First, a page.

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British Football Museum Removes Michael Jackson Statue After 'Leaving Neverland'

It's hard to learn unsavory things about our heroes. We don't want them to be true. That's only natural. And, often, the emotions involved mean that you're more likely to look for holes and dismiss things that don't add up to match your beliefs.

There are few figures that have become as polarizing as Michael Jackson. He was absolutely the biggest singer on the planet in the '80s. But for almost as long as he's been at the top of the heap, allegations have continued to dog him. Maybe that's because he was at the top of the heap, but the rumors just haven't gone away.

Fallout continues from the explosive documentary 'Leaving Neverland,' in which two men allege abuse at the hands of Michael Jackson in great detail.

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Several radio stations around the globe have stopped playing Jackson's music following the HBO broadcast of the documentary, and now Britain's National Football Museum has removed a statue of Jackson as well.

The museum in Manchester issued a statement regarding the statue's removal without mentioning the documentary specifically.

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"The National Football Museum has made a number of changes to its exhibitions and the objects on display over the last few months," a spokesperson said, as CNN reported. "As part of our ongoing plans to better represent the stories we want to tell, we have made a decision to remove the Michael Jackson statue from display."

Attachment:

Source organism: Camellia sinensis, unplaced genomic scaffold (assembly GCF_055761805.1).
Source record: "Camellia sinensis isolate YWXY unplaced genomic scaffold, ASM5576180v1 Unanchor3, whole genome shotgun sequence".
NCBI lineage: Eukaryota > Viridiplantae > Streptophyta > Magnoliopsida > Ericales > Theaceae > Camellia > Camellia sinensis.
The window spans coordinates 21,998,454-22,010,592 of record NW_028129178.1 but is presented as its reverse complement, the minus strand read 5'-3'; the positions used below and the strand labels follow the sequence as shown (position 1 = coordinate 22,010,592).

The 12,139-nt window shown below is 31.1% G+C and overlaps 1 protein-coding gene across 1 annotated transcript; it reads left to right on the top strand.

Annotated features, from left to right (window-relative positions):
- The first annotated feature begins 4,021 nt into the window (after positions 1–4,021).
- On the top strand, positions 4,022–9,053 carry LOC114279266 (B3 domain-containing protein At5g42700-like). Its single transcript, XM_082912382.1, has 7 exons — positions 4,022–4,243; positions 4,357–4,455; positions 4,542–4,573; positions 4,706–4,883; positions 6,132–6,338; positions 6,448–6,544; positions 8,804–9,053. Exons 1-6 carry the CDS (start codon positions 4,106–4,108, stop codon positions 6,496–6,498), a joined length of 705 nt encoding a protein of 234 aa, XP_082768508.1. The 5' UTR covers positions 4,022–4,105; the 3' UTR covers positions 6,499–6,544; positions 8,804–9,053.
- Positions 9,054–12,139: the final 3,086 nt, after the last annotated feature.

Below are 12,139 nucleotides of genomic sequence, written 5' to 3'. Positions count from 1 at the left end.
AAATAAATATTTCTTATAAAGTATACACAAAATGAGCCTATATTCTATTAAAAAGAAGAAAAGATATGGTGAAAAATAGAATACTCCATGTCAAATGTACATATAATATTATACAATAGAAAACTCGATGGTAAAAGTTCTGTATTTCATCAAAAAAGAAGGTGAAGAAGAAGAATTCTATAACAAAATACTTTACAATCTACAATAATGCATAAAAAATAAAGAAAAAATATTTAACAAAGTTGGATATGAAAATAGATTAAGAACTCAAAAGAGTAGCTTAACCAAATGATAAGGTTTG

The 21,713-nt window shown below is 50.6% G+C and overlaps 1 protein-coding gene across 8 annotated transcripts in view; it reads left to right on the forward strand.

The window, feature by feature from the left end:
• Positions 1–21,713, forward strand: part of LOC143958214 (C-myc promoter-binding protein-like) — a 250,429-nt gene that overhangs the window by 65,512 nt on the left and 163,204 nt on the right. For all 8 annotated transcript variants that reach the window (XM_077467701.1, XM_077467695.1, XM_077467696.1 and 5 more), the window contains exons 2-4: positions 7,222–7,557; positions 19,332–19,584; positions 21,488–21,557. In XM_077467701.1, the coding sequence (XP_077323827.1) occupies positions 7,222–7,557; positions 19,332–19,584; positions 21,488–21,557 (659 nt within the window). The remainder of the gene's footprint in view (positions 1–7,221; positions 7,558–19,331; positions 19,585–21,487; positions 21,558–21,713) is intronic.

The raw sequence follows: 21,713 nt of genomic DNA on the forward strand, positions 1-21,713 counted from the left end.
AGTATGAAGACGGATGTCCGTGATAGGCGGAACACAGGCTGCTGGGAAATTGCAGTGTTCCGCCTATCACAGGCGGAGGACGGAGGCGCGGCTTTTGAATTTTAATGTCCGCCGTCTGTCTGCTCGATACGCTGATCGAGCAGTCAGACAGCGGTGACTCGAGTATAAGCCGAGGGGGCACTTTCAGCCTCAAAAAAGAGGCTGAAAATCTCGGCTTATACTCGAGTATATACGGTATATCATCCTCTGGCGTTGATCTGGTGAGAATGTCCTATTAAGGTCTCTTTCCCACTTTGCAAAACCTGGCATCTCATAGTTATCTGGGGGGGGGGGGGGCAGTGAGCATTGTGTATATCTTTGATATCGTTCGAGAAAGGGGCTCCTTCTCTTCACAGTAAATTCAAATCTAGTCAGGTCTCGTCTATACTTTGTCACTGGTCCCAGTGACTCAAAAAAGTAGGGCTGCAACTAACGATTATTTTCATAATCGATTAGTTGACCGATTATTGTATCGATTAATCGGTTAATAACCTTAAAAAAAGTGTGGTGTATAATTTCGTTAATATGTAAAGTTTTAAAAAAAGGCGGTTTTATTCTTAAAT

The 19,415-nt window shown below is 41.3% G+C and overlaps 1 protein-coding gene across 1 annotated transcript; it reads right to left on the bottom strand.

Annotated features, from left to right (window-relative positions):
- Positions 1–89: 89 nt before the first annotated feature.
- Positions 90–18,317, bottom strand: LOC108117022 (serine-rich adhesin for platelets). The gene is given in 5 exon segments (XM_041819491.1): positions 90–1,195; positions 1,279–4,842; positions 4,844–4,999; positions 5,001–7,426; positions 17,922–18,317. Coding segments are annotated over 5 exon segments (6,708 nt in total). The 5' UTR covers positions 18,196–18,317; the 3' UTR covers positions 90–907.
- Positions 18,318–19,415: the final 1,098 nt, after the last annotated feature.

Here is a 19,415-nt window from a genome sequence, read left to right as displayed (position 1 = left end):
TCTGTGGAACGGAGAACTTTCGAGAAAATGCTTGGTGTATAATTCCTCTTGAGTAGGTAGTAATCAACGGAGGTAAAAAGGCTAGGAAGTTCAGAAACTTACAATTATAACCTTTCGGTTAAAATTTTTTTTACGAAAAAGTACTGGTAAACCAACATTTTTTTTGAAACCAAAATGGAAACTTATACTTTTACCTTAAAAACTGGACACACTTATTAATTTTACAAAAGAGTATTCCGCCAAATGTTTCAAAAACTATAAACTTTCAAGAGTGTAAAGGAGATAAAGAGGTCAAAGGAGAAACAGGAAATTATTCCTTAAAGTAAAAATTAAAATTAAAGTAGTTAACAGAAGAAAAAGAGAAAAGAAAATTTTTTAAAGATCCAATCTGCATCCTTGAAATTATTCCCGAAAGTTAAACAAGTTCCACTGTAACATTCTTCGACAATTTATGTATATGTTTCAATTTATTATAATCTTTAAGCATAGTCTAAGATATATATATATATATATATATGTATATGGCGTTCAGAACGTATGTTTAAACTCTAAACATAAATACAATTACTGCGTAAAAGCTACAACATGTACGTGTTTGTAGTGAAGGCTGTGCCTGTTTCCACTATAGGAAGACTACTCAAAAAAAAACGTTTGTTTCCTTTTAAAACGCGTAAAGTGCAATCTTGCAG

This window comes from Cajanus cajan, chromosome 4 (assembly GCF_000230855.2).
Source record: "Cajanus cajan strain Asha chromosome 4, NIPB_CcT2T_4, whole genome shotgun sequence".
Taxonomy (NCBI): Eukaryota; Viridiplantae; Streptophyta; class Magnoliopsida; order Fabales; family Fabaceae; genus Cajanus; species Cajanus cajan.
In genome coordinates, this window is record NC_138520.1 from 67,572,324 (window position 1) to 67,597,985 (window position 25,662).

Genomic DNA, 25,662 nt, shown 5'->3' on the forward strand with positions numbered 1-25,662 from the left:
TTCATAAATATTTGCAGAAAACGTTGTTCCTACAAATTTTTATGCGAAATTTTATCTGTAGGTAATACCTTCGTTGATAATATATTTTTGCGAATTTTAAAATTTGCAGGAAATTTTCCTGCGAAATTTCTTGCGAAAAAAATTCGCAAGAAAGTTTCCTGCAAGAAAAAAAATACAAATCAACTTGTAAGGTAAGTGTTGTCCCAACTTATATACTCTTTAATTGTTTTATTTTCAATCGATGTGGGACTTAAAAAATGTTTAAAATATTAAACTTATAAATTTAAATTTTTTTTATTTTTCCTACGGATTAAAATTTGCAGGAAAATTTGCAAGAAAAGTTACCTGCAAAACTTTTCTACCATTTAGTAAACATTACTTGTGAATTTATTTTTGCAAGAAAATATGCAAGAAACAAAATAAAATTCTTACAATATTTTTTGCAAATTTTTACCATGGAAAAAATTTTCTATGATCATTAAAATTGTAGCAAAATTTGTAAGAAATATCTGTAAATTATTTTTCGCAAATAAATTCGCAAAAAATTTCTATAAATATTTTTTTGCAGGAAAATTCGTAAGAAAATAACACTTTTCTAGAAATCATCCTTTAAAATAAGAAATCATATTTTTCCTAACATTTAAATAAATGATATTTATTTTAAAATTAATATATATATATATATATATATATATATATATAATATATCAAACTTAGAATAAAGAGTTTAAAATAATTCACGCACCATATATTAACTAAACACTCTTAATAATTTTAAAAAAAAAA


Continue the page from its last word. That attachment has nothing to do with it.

The announcement of the statue's removal left many fans wondering why Britain's National Football Museum would even have a statue of the singer.

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Back in 1999, Jackson took in a game at Fulham's Craven Cottage at the invitation of the team's owner at the time, Mohamed Al Fayed, who was a friend of Jackson.

That connection was celebrated with the statue, which was unveiled in 2011.

However, fans were not as enamored with the statue as they were with their team.

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And, in 2013, when the club changed ownership, the statue was moved from Craven Cottage to the museum and replaced with a more appropriate statue of former Fulham player George Cohen.

Britain's National Football Museum isn't the first location to remove a Michael Jackson statue.

Denmark's oldest shopping mall also announced that it would remove its wax statue of Jackson, fearing offended customers and vandals, according to Billboard.

However, the mall later reversed its decision, saying that the removal was an "overreaction" because Jackson "has never been found guilty of any of the accusations against him."

It just goes to show how heated emotions have become around the late singer and the controversy that continues to swirl.

Jackson's family has pushed back against Leaving Neverland, calling it a "public lynching" and filing a lawsuit against HBO.

h/t CNN